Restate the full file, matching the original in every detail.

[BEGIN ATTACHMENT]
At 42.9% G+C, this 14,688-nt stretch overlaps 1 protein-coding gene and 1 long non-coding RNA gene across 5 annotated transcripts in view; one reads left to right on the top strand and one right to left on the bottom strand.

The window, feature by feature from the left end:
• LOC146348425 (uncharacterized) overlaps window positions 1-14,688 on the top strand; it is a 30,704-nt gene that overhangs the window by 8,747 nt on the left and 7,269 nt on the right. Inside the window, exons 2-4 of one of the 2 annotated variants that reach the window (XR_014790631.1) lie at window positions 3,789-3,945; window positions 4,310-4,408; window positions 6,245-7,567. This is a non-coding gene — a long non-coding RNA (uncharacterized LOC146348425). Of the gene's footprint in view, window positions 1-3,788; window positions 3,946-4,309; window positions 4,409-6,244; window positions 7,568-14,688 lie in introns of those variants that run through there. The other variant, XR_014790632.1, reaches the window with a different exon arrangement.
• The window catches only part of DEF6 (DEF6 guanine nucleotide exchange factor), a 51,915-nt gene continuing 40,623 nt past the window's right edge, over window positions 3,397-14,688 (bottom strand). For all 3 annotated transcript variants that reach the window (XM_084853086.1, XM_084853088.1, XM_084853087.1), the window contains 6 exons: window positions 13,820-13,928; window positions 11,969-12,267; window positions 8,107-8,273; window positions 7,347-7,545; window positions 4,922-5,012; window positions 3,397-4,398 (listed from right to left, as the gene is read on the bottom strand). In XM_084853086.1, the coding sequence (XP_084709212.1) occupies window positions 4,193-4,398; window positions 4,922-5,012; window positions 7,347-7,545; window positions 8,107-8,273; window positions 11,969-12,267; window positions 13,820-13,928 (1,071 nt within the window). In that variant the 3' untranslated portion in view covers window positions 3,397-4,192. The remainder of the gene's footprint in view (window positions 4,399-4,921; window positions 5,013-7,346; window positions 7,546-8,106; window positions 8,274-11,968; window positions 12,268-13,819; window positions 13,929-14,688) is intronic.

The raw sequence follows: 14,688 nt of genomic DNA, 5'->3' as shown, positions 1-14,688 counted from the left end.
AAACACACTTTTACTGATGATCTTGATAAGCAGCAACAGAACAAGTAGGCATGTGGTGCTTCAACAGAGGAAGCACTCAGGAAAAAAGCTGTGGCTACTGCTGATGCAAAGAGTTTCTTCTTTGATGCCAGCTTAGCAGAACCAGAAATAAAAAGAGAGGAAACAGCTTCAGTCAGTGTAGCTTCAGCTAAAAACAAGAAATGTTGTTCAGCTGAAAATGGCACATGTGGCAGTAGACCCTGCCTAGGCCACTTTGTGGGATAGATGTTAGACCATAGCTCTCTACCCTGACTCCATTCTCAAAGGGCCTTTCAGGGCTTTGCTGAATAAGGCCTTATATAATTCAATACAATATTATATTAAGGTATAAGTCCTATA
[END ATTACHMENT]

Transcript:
At 42.9% G+C, this 14,688-nt stretch overlaps 1 protein-coding gene and 1 long non-coding RNA gene across 5 annotated transcripts in view; one reads left to right on the top strand and one right to left on the bottom strand.

The window, feature by feature from the left end:
• LOC146348425 (uncharacterized) overlaps window positions 1-14,688 on the top strand; it is a 30,704-nt gene that overhangs the window by 8,747 nt on the left and 7,269 nt on the right. Inside the window, exons 2-4 of one of the 2 annotated variants that reach the window (XR_014790631.1) lie at window positions 3,789-3,945; window positions 4,310-4,408; window positions 6,245-7,567. This is a non-coding gene — a long non-coding RNA (uncharacterized LOC146348425). Of the gene's footprint in view, window positions 1-3,788; window positions 3,946-4,309; window positions 4,409-6,244; window positions 7,568-14,688 lie in introns of those variants that run through there. The other variant, XR_014790632.1, reaches the window with a different exon arrangement.
• The window catches only part of DEF6 (DEF6 guanine nucleotide exchange factor), a 51,915-nt gene continuing 40,623 nt past the window's right edge, over window positions 3,397-14,688 (bottom strand). For all 3 annotated transcript variants that reach the window (XM_084853086.1, XM_084853088.1, XM_084853087.1), the window contains 6 exons: window positions 13,820-13,928; window positions 11,969-12,267; window positions 8,107-8,273; window positions 7,347-7,545; window positions 4,922-5,012; window positions 3,397-4,398 (listed from right to left, as the gene is read on the bottom strand). In XM_084853086.1, the coding sequence (XP_084709212.1) occupies window positions 4,193-4,398; window positions 4,922-5,012; window positions 7,347-7,545; window positions 8,107-8,273; window positions 11,969-12,267; window positions 13,820-13,928 (1,071 nt within the window). In that variant the 3' untranslated portion in view covers window positions 3,397-4,192. The remainder of the gene's footprint in view (window positions 4,399-4,921; window positions 5,013-7,346; window positions 7,546-8,106; window positions 8,274-11,968; window positions 12,268-13,819; window positions 13,929-14,688) is intronic.

The raw sequence follows: 14,688 nt of genomic DNA, 5'->3' as shown, positions 1-14,688 counted from the left end.
AAACACACTTTTACTGATGATCTTGATAAGCAGCAACAGAACAAGTAGGCATGTGGTGCTTCAACAGAGGAAGCACTCAGGAAAAAAGCTGTGGCTACTGCTGATGCAAAGAGTTTCTTCTTTGATGCCAGCTTAGCAGAACCAGAAATAAAAAGAGAGGAAACAGCTTCAGTCAGTGTAGCTTCAGCTAAAAACAAGAAATGTTGTTCAGCTGAAAATGGCACATGTGGCAGTAGACCCTGCCTAGGCCACTTTGTGGGATAGATGTTAGACCATAGCTCTCTACCCTGACTCCATTCTCAAAGGGCCTTTCAGGGCTTTGCTGAATAAGGCCTTATATAATTCAATACAATATTATATTAAGGTATAAGTCCTATA